Discover Europe throughout unusual hotels!

Hotels That Aren’t Really Hotels

Ever bored with the common youth hostel or the 5-star hotel (you never know)? Do you aspire to something uncommon, something different? Then this book is definitely for you! Indeed, sometimes it’s not the country that counts, but the hotel you are in. That’s the message Steve Dobson (the author) wants to pass on with his book Unusual Hotels – Europe. Indeed, tourism does not always have to go about the country you’re travelling to. It can also be the location and the facilities in which you will journey.

Truly, before having this book in your hands, you can’t possibly know all the types of accommodation that exists across Europe. Did you know that you can spend a night on a boat – frozen in the sea – under the northern lights? That to get there you are protected by a guard from eventual polar bear attacks? Or that you can spend a few days isolated on an island in a lighthouse – to which you will arrive by helicopter? Trees, bunkers, prisons, igloos, pipes, pyramids, breweries, palaces, hamster cages, mines, or even under the stars… All are apparently valid locations to sleep and get an unforgettable experience.

More than a tourist guide, Steve Dobson want to make you dream, laugh and surprise you with his selection of unusual hotels. Hotels which were chosen by him. Indeed, no fee was paid by the properties included in the book. And dreaming you will, because who are we kidding, not a lot of us can spend the money some of those places ask. Nevertheless, other places included are quite affordable (starting at 20 €/night).


More concretely…

Typically, each place has approximately one or two pages with nice pictures and some comments about the place. On the left side, you will find some useful information (address, e-mail, phone number) in order to expand your curiosity. But also a rooms and rates section, and sometimes (but not always) information about the location in a sentence or two. While the book is well constructed and quite original, there are some points that definitely could be improved. The most important one is related to some inconsistencies throughout the book that makes you wonder if the book is written by one and the same person (there is only one name on the cover). On a more futile detail, the prices in the rooms and rates section are in local currency (for example NOK for the currency in Norway) – and while some of the amounts are followed by the conversion in euro – this is not always the case. Having to check the conversion myself on Google (well, actually Ecosia – check it out!) took some of the fun out of it.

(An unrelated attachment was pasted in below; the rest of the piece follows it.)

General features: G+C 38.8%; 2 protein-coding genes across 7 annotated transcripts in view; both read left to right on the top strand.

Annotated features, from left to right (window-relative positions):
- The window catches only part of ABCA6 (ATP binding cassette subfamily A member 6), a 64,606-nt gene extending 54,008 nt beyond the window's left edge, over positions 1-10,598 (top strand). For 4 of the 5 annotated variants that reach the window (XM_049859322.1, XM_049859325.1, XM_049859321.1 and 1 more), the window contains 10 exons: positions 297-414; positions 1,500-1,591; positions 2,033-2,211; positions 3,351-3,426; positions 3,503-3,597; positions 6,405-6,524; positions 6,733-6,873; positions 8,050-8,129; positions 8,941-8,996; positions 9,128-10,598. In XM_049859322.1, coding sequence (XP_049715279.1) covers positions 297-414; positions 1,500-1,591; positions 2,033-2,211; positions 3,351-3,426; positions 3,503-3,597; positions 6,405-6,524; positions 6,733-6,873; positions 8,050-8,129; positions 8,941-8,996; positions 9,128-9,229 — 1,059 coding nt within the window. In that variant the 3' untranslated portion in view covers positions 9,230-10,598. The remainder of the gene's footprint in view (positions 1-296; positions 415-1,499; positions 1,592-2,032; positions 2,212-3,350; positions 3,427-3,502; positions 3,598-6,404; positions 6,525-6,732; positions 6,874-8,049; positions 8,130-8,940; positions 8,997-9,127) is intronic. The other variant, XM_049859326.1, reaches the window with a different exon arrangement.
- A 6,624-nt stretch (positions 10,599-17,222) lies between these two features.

Another point that should be underlined is that while the book cover announces 250 unusual properties, we soon discover in the introduction that there are only 150 (and even here, we count less than that). In this perspective, if you bought this book only based on its cover, you could be disappointed. Typo or not, this should be fixed in a next print and/or edition.

To cut a long story short…

Besides those minor remarks, I have to admit I had a nice time reading this unusual book and would recommend this reading – even if you plan no vacation at all. You will find yourself amazed, and will have something to talk about at the next dinner with friends or family. Keep the book somewhere around, in the bathroom or on your night table, and read some pages when you have some time to kill;

Unusual hotels by Steve Dobson cost a little less than 20€ and is published by Jonglez Editions.

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“I have always had more dread of a pen, a bottle of ink, and a sheet of paper than of a sword or pistol.” ― Alexandre Dumas, The Count of Monte Cristo

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